Infosys co-founder Narayana Murthy said Saturday that looking at "what is happening in different parts of the country today", the youth need to state bluntly that this was not the country for which our forefathers got freedom.
Talking about his spat with Vishal Sikka, Infosys' first non-promoter chief executive who quit in 2017, he said he had to speak up when he saw core values of the IT giant being thrown into the "dustbin".
Speaking at a panel discussion at St Xavier's College here, Murthy referred to Sikka's confrontation with him and other promoters, without naming him, when asked about the concerns he had expressed about the way Infosys was being led after his retirement.
"There was not a single word in public that I have spoken about the business strategy or the actions of the executive," Murthy said.
"However, when the question of value systems we had built for over 33 years making huge sacrifices (came up), when you see those value systems being thrown to dustbin, then automatically the leaders in our society and country have to stand up and express their anguish and disappointment," he said.
"Otherwise we would have allowed those mistakes to continue. (In) 2014 CEO (Sikka) was given 55 per cent hike on (salary of) 7 million USD....COO (then Chief Operating Officer Pravin Rao) was given 30 per cent hike. No middle-level fellow was given any salary increase," he said.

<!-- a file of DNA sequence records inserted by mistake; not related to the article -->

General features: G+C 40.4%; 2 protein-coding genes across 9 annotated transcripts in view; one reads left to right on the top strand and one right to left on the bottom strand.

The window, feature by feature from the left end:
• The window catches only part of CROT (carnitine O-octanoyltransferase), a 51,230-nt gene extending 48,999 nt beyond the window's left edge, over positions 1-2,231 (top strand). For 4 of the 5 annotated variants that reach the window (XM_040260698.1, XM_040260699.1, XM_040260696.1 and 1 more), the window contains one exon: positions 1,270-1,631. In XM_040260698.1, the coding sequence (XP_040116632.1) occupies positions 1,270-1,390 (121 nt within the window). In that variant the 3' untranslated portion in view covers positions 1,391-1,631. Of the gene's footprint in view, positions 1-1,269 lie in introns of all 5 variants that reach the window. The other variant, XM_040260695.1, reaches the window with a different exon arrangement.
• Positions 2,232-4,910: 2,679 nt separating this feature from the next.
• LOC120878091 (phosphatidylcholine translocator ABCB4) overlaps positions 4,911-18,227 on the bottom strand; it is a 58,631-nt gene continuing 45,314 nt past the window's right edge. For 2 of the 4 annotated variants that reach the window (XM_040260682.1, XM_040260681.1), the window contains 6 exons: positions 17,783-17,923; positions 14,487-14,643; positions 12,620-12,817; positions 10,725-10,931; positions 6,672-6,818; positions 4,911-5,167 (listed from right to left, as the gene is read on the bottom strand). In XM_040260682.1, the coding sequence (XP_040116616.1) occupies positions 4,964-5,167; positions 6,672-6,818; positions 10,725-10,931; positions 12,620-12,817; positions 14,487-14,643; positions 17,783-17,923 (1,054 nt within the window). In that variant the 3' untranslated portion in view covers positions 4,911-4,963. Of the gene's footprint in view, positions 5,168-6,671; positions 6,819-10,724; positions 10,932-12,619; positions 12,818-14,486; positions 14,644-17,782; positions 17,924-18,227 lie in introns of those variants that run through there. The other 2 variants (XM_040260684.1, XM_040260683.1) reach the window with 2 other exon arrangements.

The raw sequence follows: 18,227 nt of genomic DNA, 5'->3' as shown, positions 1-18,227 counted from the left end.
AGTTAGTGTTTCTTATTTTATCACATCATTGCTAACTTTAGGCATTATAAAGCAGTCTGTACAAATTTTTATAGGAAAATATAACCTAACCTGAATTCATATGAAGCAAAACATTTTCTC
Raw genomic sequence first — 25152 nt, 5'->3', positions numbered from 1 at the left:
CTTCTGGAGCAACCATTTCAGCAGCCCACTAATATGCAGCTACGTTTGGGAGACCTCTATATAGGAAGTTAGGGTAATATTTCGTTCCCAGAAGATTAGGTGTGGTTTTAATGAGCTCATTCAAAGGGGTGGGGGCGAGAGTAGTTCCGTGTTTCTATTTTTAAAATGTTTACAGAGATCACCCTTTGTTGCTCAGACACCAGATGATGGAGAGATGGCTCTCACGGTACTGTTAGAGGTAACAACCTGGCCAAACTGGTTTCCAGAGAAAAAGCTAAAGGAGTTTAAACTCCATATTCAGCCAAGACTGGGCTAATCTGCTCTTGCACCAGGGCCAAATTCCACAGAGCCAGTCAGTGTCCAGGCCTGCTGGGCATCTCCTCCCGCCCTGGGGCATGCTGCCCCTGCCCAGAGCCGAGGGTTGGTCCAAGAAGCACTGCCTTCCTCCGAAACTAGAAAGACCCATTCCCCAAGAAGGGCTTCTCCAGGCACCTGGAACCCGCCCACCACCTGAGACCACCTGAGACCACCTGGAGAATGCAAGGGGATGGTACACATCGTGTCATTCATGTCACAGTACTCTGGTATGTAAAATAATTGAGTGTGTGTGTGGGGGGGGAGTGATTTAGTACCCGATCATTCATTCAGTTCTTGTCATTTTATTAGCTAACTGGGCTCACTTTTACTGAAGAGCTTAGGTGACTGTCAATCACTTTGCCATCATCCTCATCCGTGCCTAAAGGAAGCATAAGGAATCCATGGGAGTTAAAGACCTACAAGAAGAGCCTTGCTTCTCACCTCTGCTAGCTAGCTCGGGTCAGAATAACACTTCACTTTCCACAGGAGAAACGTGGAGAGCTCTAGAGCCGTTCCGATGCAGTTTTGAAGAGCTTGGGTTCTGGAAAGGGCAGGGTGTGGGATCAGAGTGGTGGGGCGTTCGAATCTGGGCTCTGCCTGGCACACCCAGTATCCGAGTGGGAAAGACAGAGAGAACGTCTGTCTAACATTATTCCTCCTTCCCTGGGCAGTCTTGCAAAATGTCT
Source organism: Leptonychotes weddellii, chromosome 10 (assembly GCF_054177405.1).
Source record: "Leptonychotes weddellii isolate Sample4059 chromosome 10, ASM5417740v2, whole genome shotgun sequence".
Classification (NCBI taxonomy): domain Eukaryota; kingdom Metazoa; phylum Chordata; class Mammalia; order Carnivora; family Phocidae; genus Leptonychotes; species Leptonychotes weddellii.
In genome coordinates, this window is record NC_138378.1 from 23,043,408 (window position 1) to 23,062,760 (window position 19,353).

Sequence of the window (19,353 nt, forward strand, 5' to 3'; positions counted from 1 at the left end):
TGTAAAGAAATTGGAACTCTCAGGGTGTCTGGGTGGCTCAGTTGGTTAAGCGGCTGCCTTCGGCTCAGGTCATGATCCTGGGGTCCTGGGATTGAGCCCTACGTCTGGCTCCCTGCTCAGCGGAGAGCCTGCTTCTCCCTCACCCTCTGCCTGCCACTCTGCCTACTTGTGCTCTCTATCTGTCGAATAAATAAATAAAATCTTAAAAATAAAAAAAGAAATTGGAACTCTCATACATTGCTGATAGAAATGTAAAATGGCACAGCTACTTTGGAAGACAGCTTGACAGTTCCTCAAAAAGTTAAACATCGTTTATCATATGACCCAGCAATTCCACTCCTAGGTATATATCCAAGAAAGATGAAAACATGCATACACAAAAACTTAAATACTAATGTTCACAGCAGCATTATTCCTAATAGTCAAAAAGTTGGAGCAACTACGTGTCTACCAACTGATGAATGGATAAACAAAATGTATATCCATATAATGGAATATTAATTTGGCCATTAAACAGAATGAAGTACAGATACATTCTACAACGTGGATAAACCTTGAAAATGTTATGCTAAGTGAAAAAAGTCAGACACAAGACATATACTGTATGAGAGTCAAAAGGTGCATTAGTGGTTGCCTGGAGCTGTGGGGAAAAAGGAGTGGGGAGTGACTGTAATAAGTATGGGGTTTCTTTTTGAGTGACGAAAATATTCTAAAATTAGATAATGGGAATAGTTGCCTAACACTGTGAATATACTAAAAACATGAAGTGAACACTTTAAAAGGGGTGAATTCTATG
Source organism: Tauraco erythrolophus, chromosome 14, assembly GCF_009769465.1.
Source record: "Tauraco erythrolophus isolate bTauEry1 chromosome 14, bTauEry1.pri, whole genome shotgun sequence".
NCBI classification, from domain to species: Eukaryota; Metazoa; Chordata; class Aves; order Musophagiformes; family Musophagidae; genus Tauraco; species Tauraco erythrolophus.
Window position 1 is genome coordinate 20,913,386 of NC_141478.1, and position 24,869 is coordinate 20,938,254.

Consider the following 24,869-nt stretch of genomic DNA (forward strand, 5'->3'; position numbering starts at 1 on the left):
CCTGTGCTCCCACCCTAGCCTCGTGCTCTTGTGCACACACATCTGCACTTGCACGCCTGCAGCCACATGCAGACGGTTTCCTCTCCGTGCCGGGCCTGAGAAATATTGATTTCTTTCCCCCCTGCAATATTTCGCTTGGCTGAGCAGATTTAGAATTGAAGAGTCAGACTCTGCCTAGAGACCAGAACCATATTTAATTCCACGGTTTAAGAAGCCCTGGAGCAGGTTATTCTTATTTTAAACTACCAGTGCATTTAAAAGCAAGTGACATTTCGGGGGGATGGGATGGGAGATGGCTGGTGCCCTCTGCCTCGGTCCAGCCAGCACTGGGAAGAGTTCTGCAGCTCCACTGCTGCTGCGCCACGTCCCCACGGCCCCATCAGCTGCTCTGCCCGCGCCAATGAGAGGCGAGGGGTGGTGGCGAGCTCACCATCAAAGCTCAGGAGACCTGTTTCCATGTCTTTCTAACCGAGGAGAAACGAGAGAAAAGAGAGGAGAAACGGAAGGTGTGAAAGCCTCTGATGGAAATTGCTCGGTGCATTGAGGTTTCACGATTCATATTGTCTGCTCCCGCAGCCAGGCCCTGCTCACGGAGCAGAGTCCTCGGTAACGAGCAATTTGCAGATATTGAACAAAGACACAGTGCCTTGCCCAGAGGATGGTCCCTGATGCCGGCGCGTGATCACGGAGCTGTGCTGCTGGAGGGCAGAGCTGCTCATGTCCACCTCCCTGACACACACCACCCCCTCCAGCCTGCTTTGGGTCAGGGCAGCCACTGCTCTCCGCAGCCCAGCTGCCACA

"Security guards (were) told to work an extra day without increase in salary or overtime. I think that is a serious violation of values," he added.
"Therefore, if somebody like me who built the company from scratch with the help of six junior colleagues, if I don't stand up for the erosion of the value systems, then I would have failed in our duty singularly," Murthy added.
If the core values of Infosys such as "leadership by example, fairness, transparency, accountability" were "thrown to the dust, then you have to stand up and voice your anguish and disappointment", he stated.
Sikka quit in 2017 after almost a year of public dispute with Murthy and other promoter shareholders.
Murthy further made the point that Indians generally tend not to "displease" anybody even when it is needed.
"If you look at what is happening in different parts of the country today, it is time that we, especially the youth, stood up and say this is not the kind of the country our forefathers had got the freedom for.
"But how many of us are doing it? Nobody is doing it, sadly. That's the reason why this country is in this state that it is. Nobody wants to displease anybody by saying what is wrong," he added.